constrained free cash flow generation -- caused by continued weak
demand in its core markets -- and covenant risks from the start of
2011, when the company's covenant waivers expire."

Yioula significantly reduced its capital spending and overall
production output in 2009, which resulted in much lower reported
negative free cash flow (about negative EUR3 million compared with
negative EUR23 million in 2008).  S&P views positively
management's publicly stated commitment to keep capital spending
to a minimum in 2010.  Nevertheless, currently weak demand,
aggravated by liquidity constraints afflicting small to midsize
customers, is a concern, particularly when the timing of an
eventual improvement remains uncertain.  In 2009, Yioula's revenue
and EBITDA declined year on year by 20% and 25%, respectively,
which largely reflected a contraction in demand for glass
containers.  Although the pace of decline slowed in first quarter
2010, S&P believes that demand prospects remain weak, which is
consistent with the weak economic outlook for its core markets in
the Balkan region.

For 2010, S&P expects sluggish demand and efforts to expand
regionally, bringing increased competition and higher
transportation costs, to weigh on the company's operating margins.
Furthermore, the ratings are constrained by Yioula's highly
leveraged capital structure, narrow scope of operations, and
exposure to changes in input prices and foreign currencies.  S&P
considers these weaknesses to be partly offset by Yioula's
dominant positions in highly consolidated markets, a diversified
and fairly stable customer base, and good, albeit weakening,
operating margins.

"The outlook is negative because it reflects S&P's concerns about
a further deterioration in Yioula's liquidity position as a result
of difficult credit markets and near-term operational challenges,"
said Ms. Listowska.  "S&P could lower the ratings in the near term
if S&P believes that Yioula will fail in refinancing or renewing
its short-term debt maturities."

* GREECE: Majority of Greeks Expect Bankruptcy, Poll Shows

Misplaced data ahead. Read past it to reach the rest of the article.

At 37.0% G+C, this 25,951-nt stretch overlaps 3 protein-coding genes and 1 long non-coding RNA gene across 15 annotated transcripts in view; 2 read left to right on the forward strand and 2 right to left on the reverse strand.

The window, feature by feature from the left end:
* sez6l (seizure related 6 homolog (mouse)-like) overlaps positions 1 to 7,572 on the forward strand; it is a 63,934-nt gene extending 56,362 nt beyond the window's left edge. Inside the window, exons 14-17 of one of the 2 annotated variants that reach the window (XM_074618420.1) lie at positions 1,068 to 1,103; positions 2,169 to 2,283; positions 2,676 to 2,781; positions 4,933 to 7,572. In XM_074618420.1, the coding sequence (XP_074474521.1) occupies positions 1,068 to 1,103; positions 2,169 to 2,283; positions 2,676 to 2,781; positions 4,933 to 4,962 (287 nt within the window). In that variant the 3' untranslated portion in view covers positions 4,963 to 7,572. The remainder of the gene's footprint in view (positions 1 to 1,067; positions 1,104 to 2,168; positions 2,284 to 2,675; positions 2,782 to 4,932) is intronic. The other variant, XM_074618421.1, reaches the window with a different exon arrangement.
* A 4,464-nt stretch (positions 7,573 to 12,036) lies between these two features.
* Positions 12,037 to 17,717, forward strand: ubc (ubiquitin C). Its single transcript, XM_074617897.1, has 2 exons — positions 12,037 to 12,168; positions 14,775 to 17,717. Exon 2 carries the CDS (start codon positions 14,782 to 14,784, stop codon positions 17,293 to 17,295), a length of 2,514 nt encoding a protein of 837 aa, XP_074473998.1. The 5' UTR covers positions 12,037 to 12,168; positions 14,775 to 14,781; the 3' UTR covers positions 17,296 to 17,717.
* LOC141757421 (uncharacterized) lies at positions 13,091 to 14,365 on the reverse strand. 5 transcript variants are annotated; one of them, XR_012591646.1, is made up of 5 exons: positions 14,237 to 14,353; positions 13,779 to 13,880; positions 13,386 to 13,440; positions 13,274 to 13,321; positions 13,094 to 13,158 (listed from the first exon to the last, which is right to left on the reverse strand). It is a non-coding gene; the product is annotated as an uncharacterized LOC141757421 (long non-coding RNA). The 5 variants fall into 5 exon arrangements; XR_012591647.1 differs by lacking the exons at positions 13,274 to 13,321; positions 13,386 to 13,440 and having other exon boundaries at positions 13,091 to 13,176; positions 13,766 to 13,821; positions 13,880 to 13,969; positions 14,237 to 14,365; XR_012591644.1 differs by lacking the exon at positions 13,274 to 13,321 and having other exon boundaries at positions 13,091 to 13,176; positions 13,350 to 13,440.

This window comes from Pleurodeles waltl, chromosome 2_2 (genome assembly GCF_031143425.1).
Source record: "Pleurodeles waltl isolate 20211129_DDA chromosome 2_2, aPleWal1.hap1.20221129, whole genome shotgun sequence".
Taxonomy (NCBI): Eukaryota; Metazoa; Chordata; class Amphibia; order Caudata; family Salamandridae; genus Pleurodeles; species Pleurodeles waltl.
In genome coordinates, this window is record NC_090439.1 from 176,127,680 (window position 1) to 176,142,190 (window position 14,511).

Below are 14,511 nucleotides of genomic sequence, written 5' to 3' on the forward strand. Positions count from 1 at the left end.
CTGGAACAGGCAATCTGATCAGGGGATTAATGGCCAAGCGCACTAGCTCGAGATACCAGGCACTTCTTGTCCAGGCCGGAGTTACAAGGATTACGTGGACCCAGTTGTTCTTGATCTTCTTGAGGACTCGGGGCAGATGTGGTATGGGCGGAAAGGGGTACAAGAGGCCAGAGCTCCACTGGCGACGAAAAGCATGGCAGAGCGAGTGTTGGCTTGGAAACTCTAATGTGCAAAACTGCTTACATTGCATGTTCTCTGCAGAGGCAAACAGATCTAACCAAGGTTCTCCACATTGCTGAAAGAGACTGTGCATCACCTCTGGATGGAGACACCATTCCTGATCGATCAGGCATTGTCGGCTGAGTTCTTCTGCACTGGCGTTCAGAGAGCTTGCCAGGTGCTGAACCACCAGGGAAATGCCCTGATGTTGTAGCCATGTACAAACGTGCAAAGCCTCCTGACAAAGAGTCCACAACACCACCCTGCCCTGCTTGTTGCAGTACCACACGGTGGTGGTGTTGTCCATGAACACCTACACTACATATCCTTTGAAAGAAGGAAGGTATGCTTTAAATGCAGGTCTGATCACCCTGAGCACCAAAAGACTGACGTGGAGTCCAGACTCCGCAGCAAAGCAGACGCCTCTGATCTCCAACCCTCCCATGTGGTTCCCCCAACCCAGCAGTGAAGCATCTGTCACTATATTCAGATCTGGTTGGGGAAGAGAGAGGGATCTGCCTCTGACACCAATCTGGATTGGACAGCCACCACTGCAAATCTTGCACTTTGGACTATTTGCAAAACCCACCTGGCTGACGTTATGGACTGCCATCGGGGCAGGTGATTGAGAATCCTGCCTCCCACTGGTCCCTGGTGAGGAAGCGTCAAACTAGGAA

Maria Petrakis at Bloomberg News reports that an opinion poll
showed that a majority of Greeks believe the country could go

According to Bloomberg, of 2,100 people surveyed by MRB for Mega
TV, 52.6% said there is a chance of bankruptcy, while 38.8%
rejected the possibility.  That compared with 34.5% who said a
default was possible in December 2009, Bloomberg discloses.

Bloomberg notes nine in 10 Greeks consider the economy to be in a
bad or very bad situation, with 73.5% saying it's headed in the
wrong direction.

                          *     *     *

As reported by the Troubled Company Reporter-Europe on June 16,
2010, Moody's Investors Service downgraded Greece's government
bond ratings by four notches to Ba1 from A3, reflecting its view
of the country's medium-term credit fundamentals.  The rating
action concludes the review for possible downgrade, which Moody's
initiated on April 22, 2010.  Moody's also downgraded Greece's
short-term issuer rating to Not-Prime from Prime-1.  Greece's
country ceilings for bonds and bank deposits are unaffected by the
review and remain at Aaa (in line with the Eurozone's rating).
The outlook on all ratings is stable.

"The Ba1 rating reflects Moody's analysis of the balance of the
strengths and risks associated with the Eurozone/IMF support
package.  The package effectively eliminates any near-term risk of
a liquidity-driven default and encourages the implementation of a
credible, feasible, and incentive-compatible set of structural
reforms, which have a high likelihood of stabilizing debt service
requirements at manageable levels," said Sarah Carlson, Vice
President-Senior Analyst in Moody's Sovereign Risk Group and lead
analyst for Greece.  "Nevertheless, the macroeconomic and
implementation risks associated with the program are substantial
and more consistent with a Ba1 rating."

Moody's believes that the Eurozone/IMF support package has
sheltered the Greek government from the markets while it enacts
the very ambitious fiscal austerity measures and structural
economic reforms stipulated by the package.  These have the
potential to restore market confidence, depending on the
effectiveness of the government's execution, and place the country
on a more stable debt trajectory.  The rating agency's base-case
scenario envisions Greece implementing the policy changes it needs
to stabilize its debt-to-GDP ratio at around 150% by 2013, and
reduce its debt burden, defined as the interest payment/revenues
ratio, gradually thereafter (expected at 20% in 2014).  Should the
economy respond positively to the competitiveness-enhancing
structural reforms, debt stabilization could be achieved earlier.

"There is considerable uncertainty surrounding the timing and
impact of these measures on the country's economic growth,
particularly in a less supportive global economic environment,"
said Ms. Carlson.  "This uncertainty represents a risk that leads